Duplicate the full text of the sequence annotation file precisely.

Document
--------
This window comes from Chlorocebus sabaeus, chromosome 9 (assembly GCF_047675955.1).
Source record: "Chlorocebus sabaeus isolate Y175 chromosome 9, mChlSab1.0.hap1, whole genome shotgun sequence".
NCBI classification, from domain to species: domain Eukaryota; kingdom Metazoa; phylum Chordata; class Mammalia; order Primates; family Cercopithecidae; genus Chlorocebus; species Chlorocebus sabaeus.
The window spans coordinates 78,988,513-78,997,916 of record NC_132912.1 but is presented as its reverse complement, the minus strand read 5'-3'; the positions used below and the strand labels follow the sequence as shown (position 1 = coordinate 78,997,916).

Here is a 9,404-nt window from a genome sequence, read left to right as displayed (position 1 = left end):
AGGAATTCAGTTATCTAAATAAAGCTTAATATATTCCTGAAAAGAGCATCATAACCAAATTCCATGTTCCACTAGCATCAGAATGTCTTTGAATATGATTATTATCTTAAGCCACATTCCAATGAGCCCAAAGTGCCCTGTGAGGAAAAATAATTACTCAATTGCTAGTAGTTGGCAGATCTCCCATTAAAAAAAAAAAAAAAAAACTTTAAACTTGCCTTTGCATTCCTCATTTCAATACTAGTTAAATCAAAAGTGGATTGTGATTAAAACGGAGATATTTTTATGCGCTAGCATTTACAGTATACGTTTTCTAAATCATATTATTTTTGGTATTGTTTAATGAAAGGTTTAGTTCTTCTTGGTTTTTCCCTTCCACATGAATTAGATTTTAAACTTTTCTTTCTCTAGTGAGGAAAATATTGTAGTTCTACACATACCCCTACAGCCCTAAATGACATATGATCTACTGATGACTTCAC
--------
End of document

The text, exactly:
This window comes from Chlorocebus sabaeus, chromosome 9 (assembly GCF_047675955.1).
Source record: "Chlorocebus sabaeus isolate Y175 chromosome 9, mChlSab1.0.hap1, whole genome shotgun sequence".
NCBI classification, from domain to species: domain Eukaryota; kingdom Metazoa; phylum Chordata; class Mammalia; order Primates; family Cercopithecidae; genus Chlorocebus; species Chlorocebus sabaeus.
The window spans coordinates 78,988,513-78,997,916 of record NC_132912.1 but is presented as its reverse complement, the minus strand read 5'-3'; the positions used below and the strand labels follow the sequence as shown (position 1 = coordinate 78,997,916).

Here is a 9,404-nt window from a genome sequence, read left to right as displayed (position 1 = left end):
AGGAATTCAGTTATCTAAATAAAGCTTAATATATTCCTGAAAAGAGCATCATAACCAAATTCCATGTTCCACTAGCATCAGAATGTCTTTGAATATGATTATTATCTTAAGCCACATTCCAATGAGCCCAAAGTGCCCTGTGAGGAAAAATAATTACTCAATTGCTAGTAGTTGGCAGATCTCCCATTAAAAAAAAAAAAAAAAAACTTTAAACTTGCCTTTGCATTCCTCATTTCAATACTAGTTAAATCAAAAGTGGATTGTGATTAAAACGGAGATATTTTTATGCGCTAGCATTTACAGTATACGTTTTCTAAATCATATTATTTTTGGTATTGTTTAATGAAAGGTTTAGTTCTTCTTGGTTTTTCCCTTCCACATGAATTAGATTTTAAACTTTTCTTTCTCTAGTGAGGAAAATATTGTAGTTCTACACATACCCCTACAGCCCTAAATGACATATGATCTACTGATGACTTCAC